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Greek anti-terror officer shot dead in attack

/ Source: The Associated Press

Gunmen shot dead an anti-terrorist police officer guarding a witness in central Athens early Wednesday, in an escalation of domestic terrorist attacks in the country.

Greece's conservative government denounced the "cowardly attack." There was no claim of responsibility but police matched bullets from at least one of the weapons used to previous attacks carried out by Greek far-left militant group Sect of Revolutionaries.

Police spokesman Panagiotis Stathis said between 15 and 20 shots were fired at the officer by at least three gunmen at about 6:20 a.m. (11:20 p.m. EDT Tuesday) in the residential district of Patisia.

"There was no warning, no telephone calls," Stathis said. "This was a cold-blooded murder."

It was the first targeted killing attributed to domestic terrorism in years.

Increased attacks
Greek domestic terrorist groups have stepped up attacks, particularly against police targets, since massive riots in December triggered by the fatal police shooting of a teenage boy. But most have been late-night bombings that have caused no injuries.

"From one minute to the next, after the events of December, the police force was suddenly on the ropes, in a situation where all of its actions were viewed in a negative context," Stathis said.

"These people will be caught and brought to justice."

The slain officer was identified as 41-year-old Nektarios Savvas, a father-of-one.

The officer had just taken over the morning shift of guard duty outside the home of a key witness in the trial of the far-left Greek terrorist group Revolutionary Popular Struggle, known by its Greek acronym ELA. Only the officer was targeted in the attack, with no apparent attempt to approach the witness' home.

Coroner Philippos Koutsaftis said the officer had died of multiple gunshot wounds to the body and head.

"He was carrying a gun which was holstered. He was hit many times by shots that appear to have been fired at close range," he said.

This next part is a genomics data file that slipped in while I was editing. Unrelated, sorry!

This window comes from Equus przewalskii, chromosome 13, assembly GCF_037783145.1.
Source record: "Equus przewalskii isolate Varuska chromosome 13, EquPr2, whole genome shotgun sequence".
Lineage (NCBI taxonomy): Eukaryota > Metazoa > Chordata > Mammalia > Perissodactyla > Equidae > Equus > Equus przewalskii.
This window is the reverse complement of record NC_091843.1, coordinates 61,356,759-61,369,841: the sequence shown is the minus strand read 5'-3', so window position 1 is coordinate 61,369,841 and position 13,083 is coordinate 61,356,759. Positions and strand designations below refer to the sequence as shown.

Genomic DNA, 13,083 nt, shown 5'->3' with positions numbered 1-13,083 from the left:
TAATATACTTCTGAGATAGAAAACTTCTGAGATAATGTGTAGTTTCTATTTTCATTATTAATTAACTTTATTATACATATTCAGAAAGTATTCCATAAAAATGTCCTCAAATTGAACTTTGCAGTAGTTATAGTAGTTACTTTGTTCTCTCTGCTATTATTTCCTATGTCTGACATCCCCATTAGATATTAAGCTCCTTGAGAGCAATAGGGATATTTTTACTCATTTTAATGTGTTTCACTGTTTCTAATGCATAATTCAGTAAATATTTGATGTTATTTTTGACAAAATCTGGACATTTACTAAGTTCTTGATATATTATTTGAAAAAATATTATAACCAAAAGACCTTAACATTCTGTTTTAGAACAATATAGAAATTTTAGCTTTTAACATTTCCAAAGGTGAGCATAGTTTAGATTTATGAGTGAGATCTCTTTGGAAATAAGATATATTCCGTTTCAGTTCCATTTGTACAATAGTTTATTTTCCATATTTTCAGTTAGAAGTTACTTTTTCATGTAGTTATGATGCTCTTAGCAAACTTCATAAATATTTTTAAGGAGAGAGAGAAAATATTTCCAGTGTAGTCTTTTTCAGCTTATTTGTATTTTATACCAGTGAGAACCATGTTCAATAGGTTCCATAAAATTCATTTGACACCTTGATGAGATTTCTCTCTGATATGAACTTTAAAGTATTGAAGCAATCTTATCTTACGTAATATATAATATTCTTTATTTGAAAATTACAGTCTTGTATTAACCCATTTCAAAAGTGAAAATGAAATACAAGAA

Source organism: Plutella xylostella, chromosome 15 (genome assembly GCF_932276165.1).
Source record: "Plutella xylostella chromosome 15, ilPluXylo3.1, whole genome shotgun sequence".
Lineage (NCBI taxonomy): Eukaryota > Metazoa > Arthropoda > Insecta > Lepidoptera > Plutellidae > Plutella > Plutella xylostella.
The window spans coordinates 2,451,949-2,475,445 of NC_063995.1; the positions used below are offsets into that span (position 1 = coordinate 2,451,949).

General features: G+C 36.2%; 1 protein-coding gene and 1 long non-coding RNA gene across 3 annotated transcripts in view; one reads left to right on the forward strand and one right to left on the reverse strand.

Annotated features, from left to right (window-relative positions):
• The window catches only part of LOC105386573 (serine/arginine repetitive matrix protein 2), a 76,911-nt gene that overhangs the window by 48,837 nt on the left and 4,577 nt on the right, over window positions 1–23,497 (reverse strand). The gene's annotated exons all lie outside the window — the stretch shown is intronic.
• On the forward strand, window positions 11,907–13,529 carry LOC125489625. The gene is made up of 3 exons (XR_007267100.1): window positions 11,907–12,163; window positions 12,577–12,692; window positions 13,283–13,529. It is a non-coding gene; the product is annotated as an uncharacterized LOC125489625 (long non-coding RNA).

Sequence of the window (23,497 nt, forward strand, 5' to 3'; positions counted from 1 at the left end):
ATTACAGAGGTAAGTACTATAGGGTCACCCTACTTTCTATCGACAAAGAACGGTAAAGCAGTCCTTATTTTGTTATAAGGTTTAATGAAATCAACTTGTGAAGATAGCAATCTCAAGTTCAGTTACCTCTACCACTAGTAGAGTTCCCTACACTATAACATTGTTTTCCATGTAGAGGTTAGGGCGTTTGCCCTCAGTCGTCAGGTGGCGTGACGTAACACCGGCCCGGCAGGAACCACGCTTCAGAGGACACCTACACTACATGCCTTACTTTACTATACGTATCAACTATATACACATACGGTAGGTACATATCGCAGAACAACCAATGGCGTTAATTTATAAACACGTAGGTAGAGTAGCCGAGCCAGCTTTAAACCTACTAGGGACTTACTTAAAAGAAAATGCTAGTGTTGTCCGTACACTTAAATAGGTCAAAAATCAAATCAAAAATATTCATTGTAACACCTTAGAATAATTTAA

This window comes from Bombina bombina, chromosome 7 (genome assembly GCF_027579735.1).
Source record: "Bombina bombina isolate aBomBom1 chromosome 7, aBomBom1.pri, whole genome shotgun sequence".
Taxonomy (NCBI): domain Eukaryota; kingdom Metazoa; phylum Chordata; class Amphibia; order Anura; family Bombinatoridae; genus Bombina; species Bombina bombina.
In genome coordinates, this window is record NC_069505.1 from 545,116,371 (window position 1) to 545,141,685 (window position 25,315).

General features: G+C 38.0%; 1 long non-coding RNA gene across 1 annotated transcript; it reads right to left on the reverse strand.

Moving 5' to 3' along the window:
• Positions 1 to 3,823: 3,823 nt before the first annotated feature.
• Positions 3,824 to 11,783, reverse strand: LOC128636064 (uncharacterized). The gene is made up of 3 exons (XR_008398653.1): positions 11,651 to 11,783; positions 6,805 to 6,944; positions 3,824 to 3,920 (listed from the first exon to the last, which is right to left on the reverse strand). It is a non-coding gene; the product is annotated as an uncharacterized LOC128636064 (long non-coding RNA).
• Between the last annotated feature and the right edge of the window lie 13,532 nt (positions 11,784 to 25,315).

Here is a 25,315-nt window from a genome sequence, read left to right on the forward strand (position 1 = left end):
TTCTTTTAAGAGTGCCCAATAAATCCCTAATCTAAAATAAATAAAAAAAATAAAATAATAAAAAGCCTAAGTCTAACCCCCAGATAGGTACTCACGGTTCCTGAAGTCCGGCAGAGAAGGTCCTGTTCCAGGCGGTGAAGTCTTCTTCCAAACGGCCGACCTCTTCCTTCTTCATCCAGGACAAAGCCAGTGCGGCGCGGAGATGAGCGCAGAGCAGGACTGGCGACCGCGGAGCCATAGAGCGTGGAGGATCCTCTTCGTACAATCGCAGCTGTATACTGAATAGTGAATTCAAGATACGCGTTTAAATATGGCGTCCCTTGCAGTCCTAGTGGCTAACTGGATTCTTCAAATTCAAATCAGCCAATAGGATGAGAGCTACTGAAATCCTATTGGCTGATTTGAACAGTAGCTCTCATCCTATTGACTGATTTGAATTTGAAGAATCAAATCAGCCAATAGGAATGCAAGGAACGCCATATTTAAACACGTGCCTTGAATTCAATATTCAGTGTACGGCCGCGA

More than 20 years of attacks
Before disbanding in 1995, ELA was blamed for killing a police officer and a Supreme Court prosecutor, as well as scores of bombings over 20 years. More than 30 attacks were aimed at American targets, mostly in the early 1980s, including the bombing of the U.S. ambassador's residence, embassy vehicles, and branches of American banks and companies.

In 2004, four people were convicted of being involved with ELA and were sentenced to 25 years in prison. But all have appealed their convictions. The witness the officer was guarding had been involved in the original trial and also testified in the appeals case earlier this year. The appeals case is expected to continue until later this year.

The officer died at the scene, police said. Television footage showed him slumped over in the driver's seat of the dark-colored unmarked vehicle, shortly after authorities cordoned off the area.

Greece has faced attacks by domestic terrorist groups for decades. But authorities believed the problem had diminished after the arrest of several members of the country's deadliest group, November 17, following a botched bombing in 2002.

However, the fatal police shooting of the teenager in December and the riots that ensued have sparked a resurgence of domestic terrorism, with attacks becoming increasingly brazen.

In January, a far-left group called Revolutionary Struggle claimed responsibility for a Jan. 5 shooting that seriously wounded a 21-year-old riot policeman in central Athens. The following month, police destroyed a car bomb containing enough explosives to crumble a four-story building which had been planted outside Citibank offices on the outskirts of Athens.

In proclamations and claims of responsibility, both Revolutionary Struggle and the newly appeared Sect of Revolutionaries have made threats against police and have warned they would escalate attacks.

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